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3 new Netflix documentary releases to add to your watchlist in July

Published Jun 24th, 2024 5:23PM EDT
Skywalkers on Netflix
Image: Netflix

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I love documentary films and docuseries — which is a good thing, considering that truth is often stranger than the fiction offered by low-quality original TV shows and films from streamers like Netflix. And not just stranger, but often more entertaining, moving, and profound, too.

So many of my favorite releases from the streaming giant are its endless supply of documentaries and docuseries, and it’s partly because they’re often about the quirkiest, most offbeat things that you’d just never have expected to get interested in. From recent standouts like Bad Surgeon to American Nightmare and How to Rob a Bank, I’ve always found it much easier to get invested in them compared to, let’s say, TV shows that increasingly are tailor-made to only appeal to a certain demographic.

And here are three new Netflix documentary releases I’ll be watching in July.

The Man with 1000 Kids (July 3)

The Man with 1000 Kids on NetflixImage source: Netflix

In this first documentary series — which comes from the makers of Lover, Stalker, Killer — a group of families is scammed by a man who’s secretly fathered hundreds of children around the world. The Man With 1000 Kids, Netflix says about the documentary series, “uncovers the gripping tale of a charming Dutch scammer, Jonathan Meijer, who is accused of traveling the world deceiving mothers into having his babies on a mass scale.

“The three-part series investigates the murky world of the fertility industry and uncovers how due to a lack of global regulations, some international fertility clinics continue to allow anonymous donations.”

The series got exclusive access to a group of aggrieved parents, and it uses them to help unravel the bizarre story of a YouTuber who defrauded parents all around the world.

Homicide: Los Angeles (July 16)

Homicide: Los Angeles on NetflixImage source: Netflix

This next docuseries is a true-crime title from the creator of Law & Order.

Dick Wolf, along with his Wolf Entertainment, teamed up with Alfred Street Industries (the company behind shows like Netflix’s Is It Cake? and Sparking Joy with Marie Kondo) to launch two true-crime Netflix docuseries, both of which are essentially two seasons of the same branded show — Homicide: New York and Homicide: Los Angeles. The idea is that each five-episode Homicide season will “illuminate the stories of notorious murder cases as told by the people who know them best: The detectives and prosecutors who cracked them.”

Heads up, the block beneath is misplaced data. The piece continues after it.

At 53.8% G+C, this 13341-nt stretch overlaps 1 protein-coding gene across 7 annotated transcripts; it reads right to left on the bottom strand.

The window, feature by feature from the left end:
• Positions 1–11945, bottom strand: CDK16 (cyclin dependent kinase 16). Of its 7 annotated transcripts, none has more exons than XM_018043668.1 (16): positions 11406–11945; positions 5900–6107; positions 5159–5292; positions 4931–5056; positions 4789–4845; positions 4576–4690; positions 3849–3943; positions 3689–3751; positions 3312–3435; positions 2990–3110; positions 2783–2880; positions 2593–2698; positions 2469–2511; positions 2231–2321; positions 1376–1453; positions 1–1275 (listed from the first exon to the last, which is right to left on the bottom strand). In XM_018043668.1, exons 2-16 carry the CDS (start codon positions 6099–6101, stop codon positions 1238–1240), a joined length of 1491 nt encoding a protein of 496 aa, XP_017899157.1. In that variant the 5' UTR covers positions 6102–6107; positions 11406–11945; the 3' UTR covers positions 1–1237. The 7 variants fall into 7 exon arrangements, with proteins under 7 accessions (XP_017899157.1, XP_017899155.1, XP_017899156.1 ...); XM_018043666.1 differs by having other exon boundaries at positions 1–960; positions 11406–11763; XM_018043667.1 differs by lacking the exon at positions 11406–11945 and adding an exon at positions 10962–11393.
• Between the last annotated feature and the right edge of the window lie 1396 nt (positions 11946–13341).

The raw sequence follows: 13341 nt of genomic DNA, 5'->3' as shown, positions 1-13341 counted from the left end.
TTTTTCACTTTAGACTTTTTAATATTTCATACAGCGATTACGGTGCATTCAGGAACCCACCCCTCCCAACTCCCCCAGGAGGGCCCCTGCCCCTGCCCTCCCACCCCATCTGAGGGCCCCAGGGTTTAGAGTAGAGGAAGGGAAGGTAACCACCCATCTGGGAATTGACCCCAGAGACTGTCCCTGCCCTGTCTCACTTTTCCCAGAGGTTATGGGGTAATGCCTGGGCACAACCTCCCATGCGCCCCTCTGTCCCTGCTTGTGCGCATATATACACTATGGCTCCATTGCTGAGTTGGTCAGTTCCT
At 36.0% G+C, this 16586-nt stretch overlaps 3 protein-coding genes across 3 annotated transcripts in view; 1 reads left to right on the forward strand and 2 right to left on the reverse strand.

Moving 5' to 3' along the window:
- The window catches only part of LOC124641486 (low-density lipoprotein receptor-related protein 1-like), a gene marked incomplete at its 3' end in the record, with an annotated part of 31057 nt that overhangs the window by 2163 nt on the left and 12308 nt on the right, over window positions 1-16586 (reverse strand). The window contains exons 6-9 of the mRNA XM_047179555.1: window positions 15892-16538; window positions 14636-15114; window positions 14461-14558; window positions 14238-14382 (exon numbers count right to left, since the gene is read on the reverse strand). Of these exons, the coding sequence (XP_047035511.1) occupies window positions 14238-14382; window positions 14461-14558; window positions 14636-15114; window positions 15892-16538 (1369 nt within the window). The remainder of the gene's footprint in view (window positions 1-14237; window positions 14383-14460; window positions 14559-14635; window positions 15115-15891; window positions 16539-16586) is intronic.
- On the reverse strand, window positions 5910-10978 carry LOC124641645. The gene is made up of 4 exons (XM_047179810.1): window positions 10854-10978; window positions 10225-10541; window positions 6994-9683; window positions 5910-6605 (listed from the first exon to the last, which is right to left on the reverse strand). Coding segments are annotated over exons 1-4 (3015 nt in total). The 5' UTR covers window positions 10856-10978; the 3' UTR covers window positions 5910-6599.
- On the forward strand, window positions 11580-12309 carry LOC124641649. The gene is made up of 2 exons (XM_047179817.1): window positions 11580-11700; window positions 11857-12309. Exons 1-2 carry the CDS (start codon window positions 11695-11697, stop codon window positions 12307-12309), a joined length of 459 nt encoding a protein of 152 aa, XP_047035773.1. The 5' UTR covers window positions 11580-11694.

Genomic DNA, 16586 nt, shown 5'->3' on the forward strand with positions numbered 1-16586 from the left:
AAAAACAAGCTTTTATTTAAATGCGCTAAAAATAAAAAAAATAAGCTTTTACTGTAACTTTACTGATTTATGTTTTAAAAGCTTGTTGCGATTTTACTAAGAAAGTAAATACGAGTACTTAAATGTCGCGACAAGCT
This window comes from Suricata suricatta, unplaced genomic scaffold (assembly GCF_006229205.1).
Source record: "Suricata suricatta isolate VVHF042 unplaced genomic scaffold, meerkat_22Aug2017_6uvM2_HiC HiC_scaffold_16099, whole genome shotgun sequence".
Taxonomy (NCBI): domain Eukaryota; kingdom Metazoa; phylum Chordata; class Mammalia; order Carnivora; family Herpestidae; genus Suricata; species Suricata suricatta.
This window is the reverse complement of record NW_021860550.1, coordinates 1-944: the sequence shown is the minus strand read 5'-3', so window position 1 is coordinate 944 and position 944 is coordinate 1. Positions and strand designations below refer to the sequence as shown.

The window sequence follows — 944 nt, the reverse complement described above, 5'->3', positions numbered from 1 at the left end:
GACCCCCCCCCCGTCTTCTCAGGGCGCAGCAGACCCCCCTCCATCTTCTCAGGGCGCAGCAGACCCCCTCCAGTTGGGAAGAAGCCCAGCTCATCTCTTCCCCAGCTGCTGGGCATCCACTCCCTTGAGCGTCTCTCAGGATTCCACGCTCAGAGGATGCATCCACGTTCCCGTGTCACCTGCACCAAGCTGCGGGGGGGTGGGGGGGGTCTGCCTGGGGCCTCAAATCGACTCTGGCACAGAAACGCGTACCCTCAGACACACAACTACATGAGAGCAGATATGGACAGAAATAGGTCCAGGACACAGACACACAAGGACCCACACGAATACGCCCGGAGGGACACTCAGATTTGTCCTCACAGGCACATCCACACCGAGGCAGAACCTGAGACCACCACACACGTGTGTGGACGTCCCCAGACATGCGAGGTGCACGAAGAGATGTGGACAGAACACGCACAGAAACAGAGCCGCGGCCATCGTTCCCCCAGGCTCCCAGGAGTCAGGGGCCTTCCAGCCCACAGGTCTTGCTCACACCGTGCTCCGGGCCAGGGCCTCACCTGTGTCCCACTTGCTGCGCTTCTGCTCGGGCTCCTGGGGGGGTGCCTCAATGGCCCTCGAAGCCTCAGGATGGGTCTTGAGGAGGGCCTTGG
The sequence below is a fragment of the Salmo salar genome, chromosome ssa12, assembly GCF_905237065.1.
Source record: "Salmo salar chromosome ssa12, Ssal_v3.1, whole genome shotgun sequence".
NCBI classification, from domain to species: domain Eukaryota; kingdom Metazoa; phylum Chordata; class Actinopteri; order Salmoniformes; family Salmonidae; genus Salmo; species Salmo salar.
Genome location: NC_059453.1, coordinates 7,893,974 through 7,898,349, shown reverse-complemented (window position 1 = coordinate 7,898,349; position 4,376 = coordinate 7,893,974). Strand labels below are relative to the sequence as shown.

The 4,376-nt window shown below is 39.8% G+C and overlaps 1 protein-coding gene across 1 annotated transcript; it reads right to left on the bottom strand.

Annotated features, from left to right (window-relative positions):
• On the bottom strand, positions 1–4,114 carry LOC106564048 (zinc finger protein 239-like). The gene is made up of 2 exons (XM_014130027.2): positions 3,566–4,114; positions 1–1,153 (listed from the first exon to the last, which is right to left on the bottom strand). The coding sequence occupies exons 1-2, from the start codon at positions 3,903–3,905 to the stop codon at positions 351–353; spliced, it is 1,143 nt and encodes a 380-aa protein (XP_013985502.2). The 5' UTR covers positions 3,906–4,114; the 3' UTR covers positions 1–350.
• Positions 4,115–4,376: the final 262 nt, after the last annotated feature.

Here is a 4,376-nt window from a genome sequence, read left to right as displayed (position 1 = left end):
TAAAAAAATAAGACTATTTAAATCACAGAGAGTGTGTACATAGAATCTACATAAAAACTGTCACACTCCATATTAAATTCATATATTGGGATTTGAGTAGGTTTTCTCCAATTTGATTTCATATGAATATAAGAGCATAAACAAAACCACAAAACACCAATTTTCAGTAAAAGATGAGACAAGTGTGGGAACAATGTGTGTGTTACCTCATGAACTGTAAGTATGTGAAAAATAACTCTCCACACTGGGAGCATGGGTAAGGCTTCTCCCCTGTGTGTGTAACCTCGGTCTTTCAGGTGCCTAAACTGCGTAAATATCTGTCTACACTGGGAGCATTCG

As for Homicide: Los Angeles, specifically, Netflix adds that “It may be known for sun, surf, sand, and star power, but Los Angeles County is also home to more than 9 million people — which means that the Los Angeles County Sheriff’s Department is tasked with investigating a vast number of harrowing cases.”

The resulting series takes a look at cases including the years-long murder prosecution of record producer Phil Spector as well as the death of a young mother, Teresa Boudreaux, which remained unsolved for more than 20 years, among other grisly crimes.

Skywalkers: A Love Story (July 19)

Skywalkers on NetflixImage source: Netflix

In this third and final documentary release coming to Netflix in July, we’re told that love is like heights.

The fear of them both never goes away, “you just get better at facing it.”

Skywalkers: A Love Story follows two daredevils from Moscow who share a passion for climbing the tallest structures in the world, a passion that Angela Nikolau and Ivan Beerkus present as an expression of their love for each other (while everyone else will no doubt look on in horror). If you ask me, there’s adventure, and then there’s recklessly tempting fate — the “skywalkers” of this story, meanwhile, tiptoe back and forth across the line with glee, daring death to catch up to them.

This Netflix documentary film is the result of more than 200 hours of material shot across seven years and six countries. It also includes first-person footage from the couple’s most terrifying climbs. “There’s a danger to romance,” Jeff Zimbalist, who co-directed the documentary with Maria Bukhonina, told Netflix. “It crushes us. It breaks our hearts. It breaks our hopes. Here, that danger is material. If the love falls apart, if the trust falls apart, it’s life or death. That felt like such a potent way of taking this amorphous sense that we all have in our romance and externalizing it and making it tangible.”

Andy Meek Trending News Editor

Andy Meek is a reporter based in Memphis who has covered media, entertainment, and culture for over 20 years. His work has appeared in outlets including The Guardian, Forbes, and The Financial Times, and he’s written for BGR since 2015. Andy's coverage includes technology and entertainment, and he has a particular interest in all things streaming.

Over the years, he’s interviewed legendary figures in entertainment and tech that range from Stan Lee to John McAfee, Peter Thiel, and Reed Hastings.